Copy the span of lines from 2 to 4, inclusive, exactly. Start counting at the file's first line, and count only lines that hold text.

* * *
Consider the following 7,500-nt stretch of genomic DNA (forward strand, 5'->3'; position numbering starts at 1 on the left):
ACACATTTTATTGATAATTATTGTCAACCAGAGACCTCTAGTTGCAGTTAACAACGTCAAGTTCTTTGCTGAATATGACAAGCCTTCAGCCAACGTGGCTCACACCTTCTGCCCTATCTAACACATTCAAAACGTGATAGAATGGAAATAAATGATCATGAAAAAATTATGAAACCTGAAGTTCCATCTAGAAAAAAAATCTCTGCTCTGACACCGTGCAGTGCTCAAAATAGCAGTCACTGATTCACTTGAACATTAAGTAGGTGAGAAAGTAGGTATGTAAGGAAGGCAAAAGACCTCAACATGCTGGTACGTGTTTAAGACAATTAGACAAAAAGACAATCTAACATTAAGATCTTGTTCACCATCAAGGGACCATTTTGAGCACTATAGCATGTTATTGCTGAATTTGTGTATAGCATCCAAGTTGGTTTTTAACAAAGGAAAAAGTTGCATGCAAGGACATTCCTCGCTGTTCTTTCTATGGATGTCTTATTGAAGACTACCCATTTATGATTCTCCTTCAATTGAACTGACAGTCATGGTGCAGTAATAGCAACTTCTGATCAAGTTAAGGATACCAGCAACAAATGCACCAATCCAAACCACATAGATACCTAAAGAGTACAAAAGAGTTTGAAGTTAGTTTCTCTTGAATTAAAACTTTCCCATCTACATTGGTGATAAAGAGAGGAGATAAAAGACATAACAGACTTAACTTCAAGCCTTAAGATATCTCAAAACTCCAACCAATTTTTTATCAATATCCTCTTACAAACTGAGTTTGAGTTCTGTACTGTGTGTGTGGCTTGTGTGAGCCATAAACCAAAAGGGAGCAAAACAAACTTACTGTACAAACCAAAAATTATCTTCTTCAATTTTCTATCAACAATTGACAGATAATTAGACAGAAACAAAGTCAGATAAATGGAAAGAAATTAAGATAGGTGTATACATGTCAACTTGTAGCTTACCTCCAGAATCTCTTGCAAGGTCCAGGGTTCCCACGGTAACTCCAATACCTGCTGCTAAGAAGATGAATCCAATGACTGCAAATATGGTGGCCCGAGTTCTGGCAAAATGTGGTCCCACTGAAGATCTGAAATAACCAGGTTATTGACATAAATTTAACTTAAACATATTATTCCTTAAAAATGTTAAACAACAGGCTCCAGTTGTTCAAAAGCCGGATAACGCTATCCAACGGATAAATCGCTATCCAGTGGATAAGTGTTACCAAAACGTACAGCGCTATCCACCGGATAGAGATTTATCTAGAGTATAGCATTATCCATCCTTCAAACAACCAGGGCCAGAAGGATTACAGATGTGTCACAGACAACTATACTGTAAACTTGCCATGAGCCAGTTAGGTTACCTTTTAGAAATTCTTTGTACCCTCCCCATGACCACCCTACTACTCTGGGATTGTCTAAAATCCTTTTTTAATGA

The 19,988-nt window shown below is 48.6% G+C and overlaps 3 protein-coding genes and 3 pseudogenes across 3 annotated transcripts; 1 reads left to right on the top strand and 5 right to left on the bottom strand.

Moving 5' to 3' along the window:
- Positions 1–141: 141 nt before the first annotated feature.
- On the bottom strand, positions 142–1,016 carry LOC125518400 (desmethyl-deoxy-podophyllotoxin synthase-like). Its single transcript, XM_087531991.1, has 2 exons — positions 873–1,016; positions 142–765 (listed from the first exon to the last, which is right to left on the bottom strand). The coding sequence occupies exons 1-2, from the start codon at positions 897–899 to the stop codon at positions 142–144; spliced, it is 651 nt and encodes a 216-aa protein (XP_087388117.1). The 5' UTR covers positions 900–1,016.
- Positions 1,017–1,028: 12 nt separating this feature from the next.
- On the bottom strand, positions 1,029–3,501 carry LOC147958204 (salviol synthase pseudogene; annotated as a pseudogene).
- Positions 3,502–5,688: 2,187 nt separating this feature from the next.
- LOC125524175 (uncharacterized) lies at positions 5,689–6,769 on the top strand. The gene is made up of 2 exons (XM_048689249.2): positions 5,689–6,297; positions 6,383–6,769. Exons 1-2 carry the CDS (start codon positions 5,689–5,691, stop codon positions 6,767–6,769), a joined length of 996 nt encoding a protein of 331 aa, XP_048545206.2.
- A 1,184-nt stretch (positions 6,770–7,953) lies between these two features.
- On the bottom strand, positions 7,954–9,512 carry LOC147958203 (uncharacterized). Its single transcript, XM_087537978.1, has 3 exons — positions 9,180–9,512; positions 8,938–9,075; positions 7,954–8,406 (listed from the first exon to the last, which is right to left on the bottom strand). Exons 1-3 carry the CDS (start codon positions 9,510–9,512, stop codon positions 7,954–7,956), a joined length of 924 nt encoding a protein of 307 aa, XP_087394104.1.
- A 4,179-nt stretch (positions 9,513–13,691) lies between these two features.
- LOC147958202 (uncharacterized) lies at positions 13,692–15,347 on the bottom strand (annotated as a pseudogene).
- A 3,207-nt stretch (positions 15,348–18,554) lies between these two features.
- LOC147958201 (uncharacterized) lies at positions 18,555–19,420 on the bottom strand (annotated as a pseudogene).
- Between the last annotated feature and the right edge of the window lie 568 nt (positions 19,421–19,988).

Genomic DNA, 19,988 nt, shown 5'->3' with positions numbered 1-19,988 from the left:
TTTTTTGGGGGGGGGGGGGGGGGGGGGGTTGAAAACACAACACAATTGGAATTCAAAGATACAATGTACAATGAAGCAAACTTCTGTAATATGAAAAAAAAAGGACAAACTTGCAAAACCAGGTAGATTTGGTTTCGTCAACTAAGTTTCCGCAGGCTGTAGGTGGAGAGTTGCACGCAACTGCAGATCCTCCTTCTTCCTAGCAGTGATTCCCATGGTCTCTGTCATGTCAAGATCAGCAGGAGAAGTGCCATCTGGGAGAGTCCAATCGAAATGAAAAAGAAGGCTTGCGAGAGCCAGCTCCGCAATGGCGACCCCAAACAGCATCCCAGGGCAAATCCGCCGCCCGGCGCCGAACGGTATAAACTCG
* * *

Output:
ACACATTTTATTGATAATTATTGTCAACCAGAGACCTCTAGTTGCAGTTAACAACGTCAAGTTCTTTGCTGAATATGACAAGCCTTCAGCCAACGTGGCTCACACCTTCTGCCCTATCTAACACATTCAAAACGTGATAGAATGGAAATAAATGATCATGAAAAAATTATGAAACCTGAAGTTCCATCTAGAAAAAAAATCTCTGCTCTGACACCGTGCAGTGCTCAAAATAGCAGTCACTGATTCACTTGAACATTAAGTAGGTGAGAAAGTAGGTATGTAAGGAAGGCAAAAGACCTCAACATGCTGGTACGTGTTTAAGACAATTAGACAAAAAGACAATCTAACATTAAGATCTTGTTCACCATCAAGGGACCATTTTGAGCACTATAGCATGTTATTGCTGAATTTGTGTATAGCATCCAAGTTGGTTTTTAACAAAGGAAAAAGTTGCATGCAAGGACATTCCTCGCTGTTCTTTCTATGGATGTCTTATTGAAGACTACCCATTTATGATTCTCCTTCAATTGAACTGACAGTCATGGTGCAGTAATAGCAACTTCTGATCAAGTTAAGGATACCAGCAACAAATGCACCAATCCAAACCACATAGATACCTAAAGAGTACAAAAGAGTTTGAAGTTAGTTTCTCTTGAATTAAAACTTTCCCATCTACATTGGTGATAAAGAGAGGAGATAAAAGACATAACAGACTTAACTTCAAGCCTTAAGATATCTCAAAACTCCAACCAATTTTTTATCAATATCCTCTTACAAACTGAGTTTGAGTTCTGTACTGTGTGTGTGGCTTGTGTGAGCCATAAACCAAAAGGGAGCAAAACAAACTTACTGTACAAACCAAAAATTATCTTCTTCAATTTTCTATCAACAATTGACAGATAATTAGACAGAAACAAAGTCAGATAAATGGAAAGAAATTAAGATAGGTGTATACATGTCAACTTGTAGCTTACCTCCAGAATCTCTTGCAAGGTCCAGGGTTCCCACGGTAACTCCAATACCTGCTGCTAAGAAGATGAATCCAATGACTGCAAATATGGTGGCCCGAGTTCTGGCAAAATGTGGTCCCACTGAAGATCTGAAATAACCAGGTTATTGACATAAATTTAACTTAAACATATTATTCCTTAAAAATGTTAAACAACAGGCTCCAGTTGTTCAAAAGCCGGATAACGCTATCCAACGGATAAATCGCTATCCAGTGGATAAGTGTTACCAAAACGTACAGCGCTATCCACCGGATAGAGATTTATCTAGAGTATAGCATTATCCATCCTTCAAACAACCAGGGCCAGAAGGATTACAGATGTGTCACAGACAACTATACTGTAAACTTGCCATGAGCCAGTTAGGTTACCTTTTAGAAATTCTTTGTACCCTCCCCATGACCACCCTACTACTCTGGGATTGTCTAAAATCCTTTTTTAATGA

The 19,988-nt window shown below is 48.6% G+C and overlaps 3 protein-coding genes and 3 pseudogenes across 3 annotated transcripts; 1 reads left to right on the top strand and 5 right to left on the bottom strand.

Moving 5' to 3' along the window: